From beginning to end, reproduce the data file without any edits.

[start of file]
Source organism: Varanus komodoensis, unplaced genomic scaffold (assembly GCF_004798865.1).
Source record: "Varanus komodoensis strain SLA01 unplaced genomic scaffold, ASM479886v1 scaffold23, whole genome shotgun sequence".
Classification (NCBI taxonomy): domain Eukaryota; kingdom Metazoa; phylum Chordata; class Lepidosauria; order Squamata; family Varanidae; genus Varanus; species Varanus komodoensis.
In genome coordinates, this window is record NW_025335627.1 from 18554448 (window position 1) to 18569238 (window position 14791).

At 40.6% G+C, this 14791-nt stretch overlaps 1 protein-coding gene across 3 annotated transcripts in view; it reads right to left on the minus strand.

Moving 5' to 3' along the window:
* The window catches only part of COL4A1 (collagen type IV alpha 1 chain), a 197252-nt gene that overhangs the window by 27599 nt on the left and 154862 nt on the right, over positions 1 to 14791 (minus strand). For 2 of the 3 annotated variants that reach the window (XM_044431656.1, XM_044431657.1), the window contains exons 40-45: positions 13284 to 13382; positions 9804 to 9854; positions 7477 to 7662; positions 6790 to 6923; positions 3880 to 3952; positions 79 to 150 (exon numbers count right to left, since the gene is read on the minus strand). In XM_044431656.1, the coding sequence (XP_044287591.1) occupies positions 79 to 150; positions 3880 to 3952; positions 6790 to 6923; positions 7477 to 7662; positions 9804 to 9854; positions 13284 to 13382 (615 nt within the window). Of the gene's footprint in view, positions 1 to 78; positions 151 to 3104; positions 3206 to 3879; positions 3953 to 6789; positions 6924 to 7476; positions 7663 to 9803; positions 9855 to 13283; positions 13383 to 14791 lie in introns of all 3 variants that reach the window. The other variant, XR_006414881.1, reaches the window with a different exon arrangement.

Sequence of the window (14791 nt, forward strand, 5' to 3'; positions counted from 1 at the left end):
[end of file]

Source organism: Varanus komodoensis, unplaced genomic scaffold (assembly GCF_004798865.1).
Source record: "Varanus komodoensis strain SLA01 unplaced genomic scaffold, ASM479886v1 scaffold23, whole genome shotgun sequence".
Classification (NCBI taxonomy): domain Eukaryota; kingdom Metazoa; phylum Chordata; class Lepidosauria; order Squamata; family Varanidae; genus Varanus; species Varanus komodoensis.
In genome coordinates, this window is record NW_025335627.1 from 18554448 (window position 1) to 18569238 (window position 14791).

At 40.6% G+C, this 14791-nt stretch overlaps 1 protein-coding gene across 3 annotated transcripts in view; it reads right to left on the minus strand.

Moving 5' to 3' along the window:
* The window catches only part of COL4A1 (collagen type IV alpha 1 chain), a 197252-nt gene that overhangs the window by 27599 nt on the left and 154862 nt on the right, over positions 1 to 14791 (minus strand). For 2 of the 3 annotated variants that reach the window (XM_044431656.1, XM_044431657.1), the window contains exons 40-45: positions 13284 to 13382; positions 9804 to 9854; positions 7477 to 7662; positions 6790 to 6923; positions 3880 to 3952; positions 79 to 150 (exon numbers count right to left, since the gene is read on the minus strand). In XM_044431656.1, the coding sequence (XP_044287591.1) occupies positions 79 to 150; positions 3880 to 3952; positions 6790 to 6923; positions 7477 to 7662; positions 9804 to 9854; positions 13284 to 13382 (615 nt within the window). Of the gene's footprint in view, positions 1 to 78; positions 151 to 3104; positions 3206 to 3879; positions 3953 to 6789; positions 6924 to 7476; positions 7663 to 9803; positions 9855 to 13283; positions 13383 to 14791 lie in introns of all 3 variants that reach the window. The other variant, XR_006414881.1, reaches the window with a different exon arrangement.

Sequence of the window (14791 nt, forward strand, 5' to 3'; positions counted from 1 at the left end):